Misty Nightscape


(Jonas Wagner) #1

Hey Guys,

I didn’t get a chance to go out and capture fresh night photos in a while so I decided to play with some of the old data I had around. I arrived at a nice result (or so I’d like to think) that I’d like to get your opinions on:

It’s from the same night/place as this shot of a iridium flare. But processed in a different fashion to get rid of the massive light pollution. This was captured on a misty night very close to Switzerlands biggest city (which is still small by most Standards). If you wonder how misty it was:

that misty.

Workflow was:

  • RT (lmmse, basic darkframe subtraction)
  • Hugin (aligning stars for stacking)
  • Gimp/GMI’C (stacking, composting, removing light pollution, some basic curves)

A6000 (APS-C), Samyang 12/2 @ F2 (should have stopped it down to 2.8).

I tried to preserve the different brightness and colors of the stars while having enough contrast for the milkyway to pop out. I’d still like the different magnitudes of the stars to be a bit more clear, but it’s better than my previous attempts.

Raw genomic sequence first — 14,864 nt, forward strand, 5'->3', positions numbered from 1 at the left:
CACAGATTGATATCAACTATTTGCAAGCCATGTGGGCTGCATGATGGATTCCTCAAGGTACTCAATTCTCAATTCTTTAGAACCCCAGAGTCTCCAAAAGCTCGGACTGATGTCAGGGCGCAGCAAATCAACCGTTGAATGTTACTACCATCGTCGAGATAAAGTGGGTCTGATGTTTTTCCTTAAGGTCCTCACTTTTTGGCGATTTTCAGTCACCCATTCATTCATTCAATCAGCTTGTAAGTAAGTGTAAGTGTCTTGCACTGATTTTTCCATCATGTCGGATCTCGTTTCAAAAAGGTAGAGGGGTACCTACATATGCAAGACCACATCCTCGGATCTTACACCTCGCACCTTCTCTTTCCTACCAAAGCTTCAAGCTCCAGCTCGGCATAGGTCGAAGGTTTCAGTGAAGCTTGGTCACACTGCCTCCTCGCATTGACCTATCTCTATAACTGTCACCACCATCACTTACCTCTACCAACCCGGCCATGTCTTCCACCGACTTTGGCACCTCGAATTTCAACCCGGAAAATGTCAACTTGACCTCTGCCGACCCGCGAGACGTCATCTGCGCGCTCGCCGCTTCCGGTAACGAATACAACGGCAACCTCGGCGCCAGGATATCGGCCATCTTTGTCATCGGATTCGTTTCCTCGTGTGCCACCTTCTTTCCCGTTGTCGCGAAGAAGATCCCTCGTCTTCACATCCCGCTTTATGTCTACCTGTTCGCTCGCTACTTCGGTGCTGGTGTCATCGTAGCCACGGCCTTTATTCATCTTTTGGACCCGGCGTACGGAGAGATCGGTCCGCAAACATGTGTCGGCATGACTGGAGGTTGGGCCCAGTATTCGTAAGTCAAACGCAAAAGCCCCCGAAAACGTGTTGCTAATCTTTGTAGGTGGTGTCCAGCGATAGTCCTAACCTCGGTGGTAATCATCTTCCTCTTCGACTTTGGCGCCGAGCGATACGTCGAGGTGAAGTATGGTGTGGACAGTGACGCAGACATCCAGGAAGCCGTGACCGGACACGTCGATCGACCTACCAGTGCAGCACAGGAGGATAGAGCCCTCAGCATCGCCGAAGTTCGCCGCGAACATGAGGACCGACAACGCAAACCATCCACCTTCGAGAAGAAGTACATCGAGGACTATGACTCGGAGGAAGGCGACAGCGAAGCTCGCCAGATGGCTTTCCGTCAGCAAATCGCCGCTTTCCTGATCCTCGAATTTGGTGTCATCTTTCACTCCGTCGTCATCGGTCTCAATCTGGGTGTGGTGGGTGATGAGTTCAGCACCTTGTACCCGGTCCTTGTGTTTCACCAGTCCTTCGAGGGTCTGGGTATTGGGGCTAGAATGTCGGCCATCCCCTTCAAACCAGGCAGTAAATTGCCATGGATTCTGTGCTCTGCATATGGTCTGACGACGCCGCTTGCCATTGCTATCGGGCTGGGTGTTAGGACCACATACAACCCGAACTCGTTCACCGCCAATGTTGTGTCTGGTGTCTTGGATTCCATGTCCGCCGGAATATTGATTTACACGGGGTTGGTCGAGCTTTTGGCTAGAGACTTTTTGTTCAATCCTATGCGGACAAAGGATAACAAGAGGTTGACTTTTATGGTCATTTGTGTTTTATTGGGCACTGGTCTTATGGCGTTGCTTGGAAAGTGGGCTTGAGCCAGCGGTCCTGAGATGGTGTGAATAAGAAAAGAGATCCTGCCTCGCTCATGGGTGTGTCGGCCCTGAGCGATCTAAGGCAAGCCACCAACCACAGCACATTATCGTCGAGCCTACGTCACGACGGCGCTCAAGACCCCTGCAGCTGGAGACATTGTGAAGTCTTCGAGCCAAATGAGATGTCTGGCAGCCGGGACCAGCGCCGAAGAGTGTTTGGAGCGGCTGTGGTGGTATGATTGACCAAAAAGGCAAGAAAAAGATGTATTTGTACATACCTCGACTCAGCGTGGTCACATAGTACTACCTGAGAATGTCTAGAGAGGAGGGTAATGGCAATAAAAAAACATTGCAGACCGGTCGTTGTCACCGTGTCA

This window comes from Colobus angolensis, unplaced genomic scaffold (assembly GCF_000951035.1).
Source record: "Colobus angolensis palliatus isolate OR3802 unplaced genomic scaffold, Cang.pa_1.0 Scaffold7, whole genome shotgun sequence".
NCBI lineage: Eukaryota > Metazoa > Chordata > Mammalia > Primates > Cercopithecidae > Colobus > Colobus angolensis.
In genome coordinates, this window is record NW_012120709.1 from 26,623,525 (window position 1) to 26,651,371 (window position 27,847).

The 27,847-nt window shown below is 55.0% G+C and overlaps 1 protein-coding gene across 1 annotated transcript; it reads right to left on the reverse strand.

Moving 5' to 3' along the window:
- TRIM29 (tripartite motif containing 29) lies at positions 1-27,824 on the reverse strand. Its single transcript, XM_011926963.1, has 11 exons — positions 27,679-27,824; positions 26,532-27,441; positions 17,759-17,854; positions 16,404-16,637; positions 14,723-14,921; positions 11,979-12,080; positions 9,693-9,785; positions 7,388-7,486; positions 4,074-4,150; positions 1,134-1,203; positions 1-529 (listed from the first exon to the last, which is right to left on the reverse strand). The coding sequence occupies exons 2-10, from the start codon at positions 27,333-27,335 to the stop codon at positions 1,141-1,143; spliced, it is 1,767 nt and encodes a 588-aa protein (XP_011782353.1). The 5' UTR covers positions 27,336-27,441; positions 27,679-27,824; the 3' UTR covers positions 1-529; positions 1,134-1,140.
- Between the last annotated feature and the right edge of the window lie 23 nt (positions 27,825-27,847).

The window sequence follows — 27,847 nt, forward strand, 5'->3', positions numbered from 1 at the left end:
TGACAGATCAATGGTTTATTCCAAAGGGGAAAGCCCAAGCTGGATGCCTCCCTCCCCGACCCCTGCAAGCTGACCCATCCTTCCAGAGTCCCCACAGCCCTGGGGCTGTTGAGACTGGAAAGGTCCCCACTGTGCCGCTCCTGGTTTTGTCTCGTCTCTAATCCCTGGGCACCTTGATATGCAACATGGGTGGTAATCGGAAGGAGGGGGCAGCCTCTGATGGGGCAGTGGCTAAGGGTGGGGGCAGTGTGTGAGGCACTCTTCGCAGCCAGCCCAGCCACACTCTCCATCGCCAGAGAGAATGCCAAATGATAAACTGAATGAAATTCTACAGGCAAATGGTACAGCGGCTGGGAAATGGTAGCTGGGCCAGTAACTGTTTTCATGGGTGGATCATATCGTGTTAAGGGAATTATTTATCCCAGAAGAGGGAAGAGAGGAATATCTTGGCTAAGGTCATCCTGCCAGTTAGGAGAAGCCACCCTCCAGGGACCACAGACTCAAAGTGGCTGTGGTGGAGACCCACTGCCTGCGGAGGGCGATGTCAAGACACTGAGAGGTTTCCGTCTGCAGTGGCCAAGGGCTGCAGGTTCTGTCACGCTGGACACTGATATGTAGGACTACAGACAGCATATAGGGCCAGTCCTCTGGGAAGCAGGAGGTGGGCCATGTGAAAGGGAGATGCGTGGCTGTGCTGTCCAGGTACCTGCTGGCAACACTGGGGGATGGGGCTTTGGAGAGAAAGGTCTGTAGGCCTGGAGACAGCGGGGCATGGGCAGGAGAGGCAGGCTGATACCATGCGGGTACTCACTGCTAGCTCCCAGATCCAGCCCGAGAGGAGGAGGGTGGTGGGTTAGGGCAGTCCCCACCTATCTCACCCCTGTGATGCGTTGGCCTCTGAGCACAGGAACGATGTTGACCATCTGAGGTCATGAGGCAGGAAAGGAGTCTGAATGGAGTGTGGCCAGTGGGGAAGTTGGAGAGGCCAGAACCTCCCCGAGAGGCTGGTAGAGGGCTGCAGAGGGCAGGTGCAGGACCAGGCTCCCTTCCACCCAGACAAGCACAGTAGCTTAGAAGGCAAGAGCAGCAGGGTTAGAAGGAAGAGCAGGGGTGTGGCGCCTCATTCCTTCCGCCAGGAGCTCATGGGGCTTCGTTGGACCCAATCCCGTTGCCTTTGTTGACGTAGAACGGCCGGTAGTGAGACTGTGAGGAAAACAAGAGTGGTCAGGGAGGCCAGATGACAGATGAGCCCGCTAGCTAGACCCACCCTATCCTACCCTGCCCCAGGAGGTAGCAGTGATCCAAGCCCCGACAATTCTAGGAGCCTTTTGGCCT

Here is a before/after:


(left is stacked but unprocessed, right is processed).

Looking forward to your feedback. :slight_smile:


(Kees Guequierre) #2

That’s just awesome!


(Morgin) #3

I love that the reflections weren’t lost in the mist. I don’t have any experience processing nightscapes, as I’ve never shot any, but it seems you’ve managed to do quite a bit with this file. You’ve brought out the Milky Way band quite nicely and the colors on the horizon add great interest.


(Mica) #4

I wonder if a tighter vertical crop would strengthen the composition. The points of interest are the lake reflection and stars right above the landscape. What would it look like if you cropped it so those points of interest were on or around the rule of third lines? I’d have a go at it, but I’m on mobile.


(Jonas Wagner) #5

Good point @paperdigits . I updated the picture with much better dynamic range for the stars and a slightly tighter crop. I would crop it event tighter if I’d target small screens (mobiles) but I usually view my landscapes in large. :slight_smile: